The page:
Building Sustainability For Your Funding
One of the questions I’ve received most often since joining Management Concepts is, “Where else can I get funding?”
This question goes to one of the weakest areas in the grant community: Sustainability. In this context, I’m not talking about the triple bottom line or climate change. It’s something much more basic: The resources that will keep your grant project going once funding source A is gone. Because deep down we all know that no funding stream lasts forever.
So, it was with this sustainability lens that I approached yesterday’s National Capital Region Grants Conference. I spent my professional development time outside my comfort zone: On the philanthropy track since that is where the other resources are.
The day started with a condensed lesson in nonprofit success 101 with Glen O’Gilvie, CEO of the Center for Nonprofit Advancement. The lesson focused around relationship building with a dash of learning from failure. O’Gilvie emphasized how important it is to your organization’s success to take the time to know your funders before the RFP drops — and then having the confidence to ask them for debriefs after a failed application. Simply put, people fund people.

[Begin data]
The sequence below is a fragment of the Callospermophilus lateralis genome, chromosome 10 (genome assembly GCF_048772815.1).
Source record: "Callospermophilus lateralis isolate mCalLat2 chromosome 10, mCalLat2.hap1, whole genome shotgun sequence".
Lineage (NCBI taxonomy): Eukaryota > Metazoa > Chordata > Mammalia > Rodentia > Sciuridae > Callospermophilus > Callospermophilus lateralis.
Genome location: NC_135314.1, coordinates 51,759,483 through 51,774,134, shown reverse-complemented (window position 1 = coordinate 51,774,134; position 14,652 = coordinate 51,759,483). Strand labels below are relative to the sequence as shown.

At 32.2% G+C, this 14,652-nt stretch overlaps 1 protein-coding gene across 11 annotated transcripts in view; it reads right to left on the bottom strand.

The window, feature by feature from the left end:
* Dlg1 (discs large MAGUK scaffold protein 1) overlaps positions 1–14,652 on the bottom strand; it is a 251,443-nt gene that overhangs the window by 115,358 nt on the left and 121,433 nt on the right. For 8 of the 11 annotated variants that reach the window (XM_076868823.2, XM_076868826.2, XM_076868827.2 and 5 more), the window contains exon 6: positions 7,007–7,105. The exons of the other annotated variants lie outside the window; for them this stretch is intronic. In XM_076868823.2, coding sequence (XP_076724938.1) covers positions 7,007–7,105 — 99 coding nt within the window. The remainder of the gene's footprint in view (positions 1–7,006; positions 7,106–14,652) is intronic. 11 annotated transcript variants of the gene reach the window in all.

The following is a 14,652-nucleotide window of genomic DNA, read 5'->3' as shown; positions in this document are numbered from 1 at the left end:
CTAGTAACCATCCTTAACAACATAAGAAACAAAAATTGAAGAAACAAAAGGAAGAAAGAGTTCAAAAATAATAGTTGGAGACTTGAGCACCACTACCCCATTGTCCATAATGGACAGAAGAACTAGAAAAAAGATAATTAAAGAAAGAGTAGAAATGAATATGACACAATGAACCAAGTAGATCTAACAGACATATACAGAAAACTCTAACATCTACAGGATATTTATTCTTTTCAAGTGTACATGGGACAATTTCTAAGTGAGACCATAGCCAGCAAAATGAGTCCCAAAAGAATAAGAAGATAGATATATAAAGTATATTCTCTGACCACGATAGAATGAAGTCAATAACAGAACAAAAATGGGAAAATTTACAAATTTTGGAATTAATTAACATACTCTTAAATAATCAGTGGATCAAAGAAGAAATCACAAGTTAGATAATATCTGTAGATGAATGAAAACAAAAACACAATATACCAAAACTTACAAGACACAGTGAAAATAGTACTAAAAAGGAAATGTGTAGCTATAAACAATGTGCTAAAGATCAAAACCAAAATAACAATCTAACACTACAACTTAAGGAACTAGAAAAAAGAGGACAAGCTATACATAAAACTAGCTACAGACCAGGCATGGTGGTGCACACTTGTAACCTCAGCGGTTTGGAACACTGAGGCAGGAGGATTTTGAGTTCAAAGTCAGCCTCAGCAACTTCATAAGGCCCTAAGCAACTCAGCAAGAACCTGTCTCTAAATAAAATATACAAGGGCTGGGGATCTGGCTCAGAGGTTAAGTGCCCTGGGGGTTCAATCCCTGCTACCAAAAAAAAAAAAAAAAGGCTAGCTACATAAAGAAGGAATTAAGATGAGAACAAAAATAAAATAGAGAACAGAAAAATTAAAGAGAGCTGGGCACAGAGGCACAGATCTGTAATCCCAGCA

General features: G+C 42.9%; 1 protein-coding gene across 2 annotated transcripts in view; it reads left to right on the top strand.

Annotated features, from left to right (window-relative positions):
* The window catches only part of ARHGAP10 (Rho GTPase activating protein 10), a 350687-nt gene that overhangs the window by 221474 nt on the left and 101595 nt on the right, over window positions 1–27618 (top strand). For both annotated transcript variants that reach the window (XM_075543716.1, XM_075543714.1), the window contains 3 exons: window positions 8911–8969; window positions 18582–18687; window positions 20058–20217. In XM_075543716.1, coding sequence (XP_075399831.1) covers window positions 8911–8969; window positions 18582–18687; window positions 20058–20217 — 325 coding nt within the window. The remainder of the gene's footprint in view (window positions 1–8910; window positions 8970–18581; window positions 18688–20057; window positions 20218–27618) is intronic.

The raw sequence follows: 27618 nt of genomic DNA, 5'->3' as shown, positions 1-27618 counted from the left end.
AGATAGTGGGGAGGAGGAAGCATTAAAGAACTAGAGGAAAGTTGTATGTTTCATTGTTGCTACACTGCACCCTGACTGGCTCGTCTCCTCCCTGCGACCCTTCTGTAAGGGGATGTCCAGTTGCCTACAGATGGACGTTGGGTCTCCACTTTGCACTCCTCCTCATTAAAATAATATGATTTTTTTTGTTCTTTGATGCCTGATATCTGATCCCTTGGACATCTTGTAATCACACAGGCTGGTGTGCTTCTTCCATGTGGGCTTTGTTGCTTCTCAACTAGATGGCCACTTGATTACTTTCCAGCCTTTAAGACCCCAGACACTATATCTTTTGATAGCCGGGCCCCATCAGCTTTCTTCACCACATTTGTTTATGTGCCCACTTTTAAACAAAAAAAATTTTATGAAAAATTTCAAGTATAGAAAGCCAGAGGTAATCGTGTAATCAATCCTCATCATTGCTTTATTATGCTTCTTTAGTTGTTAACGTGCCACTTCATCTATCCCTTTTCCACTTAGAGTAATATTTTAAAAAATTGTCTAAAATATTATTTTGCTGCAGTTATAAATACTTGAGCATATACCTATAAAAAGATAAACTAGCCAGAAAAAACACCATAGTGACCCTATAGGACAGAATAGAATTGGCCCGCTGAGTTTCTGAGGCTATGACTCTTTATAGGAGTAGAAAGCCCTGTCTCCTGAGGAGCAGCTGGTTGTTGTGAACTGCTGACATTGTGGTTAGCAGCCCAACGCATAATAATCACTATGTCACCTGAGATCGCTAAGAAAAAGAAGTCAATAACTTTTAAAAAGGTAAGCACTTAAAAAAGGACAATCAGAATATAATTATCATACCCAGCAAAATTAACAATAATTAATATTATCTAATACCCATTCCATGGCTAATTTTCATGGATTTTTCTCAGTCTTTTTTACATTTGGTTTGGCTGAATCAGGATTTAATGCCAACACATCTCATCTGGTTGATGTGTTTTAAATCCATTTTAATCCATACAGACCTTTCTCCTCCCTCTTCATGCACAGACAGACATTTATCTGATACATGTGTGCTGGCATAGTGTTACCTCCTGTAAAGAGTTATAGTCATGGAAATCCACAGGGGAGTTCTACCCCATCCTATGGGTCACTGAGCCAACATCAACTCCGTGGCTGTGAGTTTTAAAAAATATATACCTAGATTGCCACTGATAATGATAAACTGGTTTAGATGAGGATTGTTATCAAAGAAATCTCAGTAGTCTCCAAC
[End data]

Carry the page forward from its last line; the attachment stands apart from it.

This resonated with me in my role as a product manager. When I have this hat on, this relationship building with funders is called business development.
O’Gilvie also provided the audience with a succinct list of where nonprofits (and others) can find funding:
- Earned income
All of these potential funding streams have something in common in that they can’t happen overnight. Each funding channel requires a cultivation plan. These plans in turn require a long-term commitment, potentially taking months if not years before you take in that first dollar.
The thread of O’Gilvie’s path to a diversified set of resources through relationships continued throughout the day, from the funders panel to evaluation. Sustaining sources of funding won’t appear in your checking account overnight.
This focus on relationships was refreshing. But this is not to say that the data doesn’t matter. Part of your cultivation plan could very well include the production and presentation of outcomes based on results. Which can and will be one of the hardest aspects of grants management. We’re still telling the anecdotal stories that emulate our organizations’ missions.
Not at all. The cultivation of relationships is hard enough without layering on the need for evidence of success. But that’s where you learn that you aren’t going at it alone. Ask for help – especially when it comes to ways of funding to sustain your grant-funded programs.